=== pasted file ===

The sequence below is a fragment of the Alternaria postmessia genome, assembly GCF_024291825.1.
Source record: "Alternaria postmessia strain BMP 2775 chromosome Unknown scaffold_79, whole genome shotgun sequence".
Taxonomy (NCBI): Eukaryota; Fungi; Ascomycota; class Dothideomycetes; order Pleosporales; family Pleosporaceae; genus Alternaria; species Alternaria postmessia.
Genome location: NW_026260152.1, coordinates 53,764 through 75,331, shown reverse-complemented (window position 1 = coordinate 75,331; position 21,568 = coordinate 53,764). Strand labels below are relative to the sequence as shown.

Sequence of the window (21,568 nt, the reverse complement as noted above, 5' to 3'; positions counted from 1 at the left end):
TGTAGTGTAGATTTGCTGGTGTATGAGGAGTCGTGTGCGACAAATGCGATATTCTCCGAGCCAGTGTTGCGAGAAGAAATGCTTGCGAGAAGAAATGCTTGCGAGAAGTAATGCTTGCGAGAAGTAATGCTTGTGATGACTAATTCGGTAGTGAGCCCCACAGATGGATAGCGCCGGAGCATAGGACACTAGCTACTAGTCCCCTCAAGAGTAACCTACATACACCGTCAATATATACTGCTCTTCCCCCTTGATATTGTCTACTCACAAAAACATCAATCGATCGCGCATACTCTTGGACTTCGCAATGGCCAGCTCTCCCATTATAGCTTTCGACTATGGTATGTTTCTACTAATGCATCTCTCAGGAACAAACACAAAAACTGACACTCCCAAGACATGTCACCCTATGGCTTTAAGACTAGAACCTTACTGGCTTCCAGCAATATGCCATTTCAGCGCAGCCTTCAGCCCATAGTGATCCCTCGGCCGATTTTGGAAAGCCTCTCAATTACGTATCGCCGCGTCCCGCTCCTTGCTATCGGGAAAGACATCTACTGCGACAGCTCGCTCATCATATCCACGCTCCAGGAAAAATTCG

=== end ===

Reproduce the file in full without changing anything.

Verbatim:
The sequence below is a fragment of the Alternaria postmessia genome, assembly GCF_024291825.1.
Source record: "Alternaria postmessia strain BMP 2775 chromosome Unknown scaffold_79, whole genome shotgun sequence".
Taxonomy (NCBI): Eukaryota; Fungi; Ascomycota; class Dothideomycetes; order Pleosporales; family Pleosporaceae; genus Alternaria; species Alternaria postmessia.
Genome location: NW_026260152.1, coordinates 53,764 through 75,331, shown reverse-complemented (window position 1 = coordinate 75,331; position 21,568 = coordinate 53,764). Strand labels below are relative to the sequence as shown.

Sequence of the window (21,568 nt, the reverse complement as noted above, 5' to 3'; positions counted from 1 at the left end):
TGTAGTGTAGATTTGCTGGTGTATGAGGAGTCGTGTGCGACAAATGCGATATTCTCCGAGCCAGTGTTGCGAGAAGAAATGCTTGCGAGAAGAAATGCTTGCGAGAAGTAATGCTTGCGAGAAGTAATGCTTGTGATGACTAATTCGGTAGTGAGCCCCACAGATGGATAGCGCCGGAGCATAGGACACTAGCTACTAGTCCCCTCAAGAGTAACCTACATACACCGTCAATATATACTGCTCTTCCCCCTTGATATTGTCTACTCACAAAAACATCAATCGATCGCGCATACTCTTGGACTTCGCAATGGCCAGCTCTCCCATTATAGCTTTCGACTATGGTATGTTTCTACTAATGCATCTCTCAGGAACAAACACAAAAACTGACACTCCCAAGACATGTCACCCTATGGCTTTAAGACTAGAACCTTACTGGCTTCCAGCAATATGCCATTTCAGCGCAGCCTTCAGCCCATAGTGATCCCTCGGCCGATTTTGGAAAGCCTCTCAATTACGTATCGCCGCGTCCCGCTCCTTGCTATCGGGAAAGACATCTACTGCGACAGCTCGCTCATCATATCCACGCTCCAGGAAAAATTCG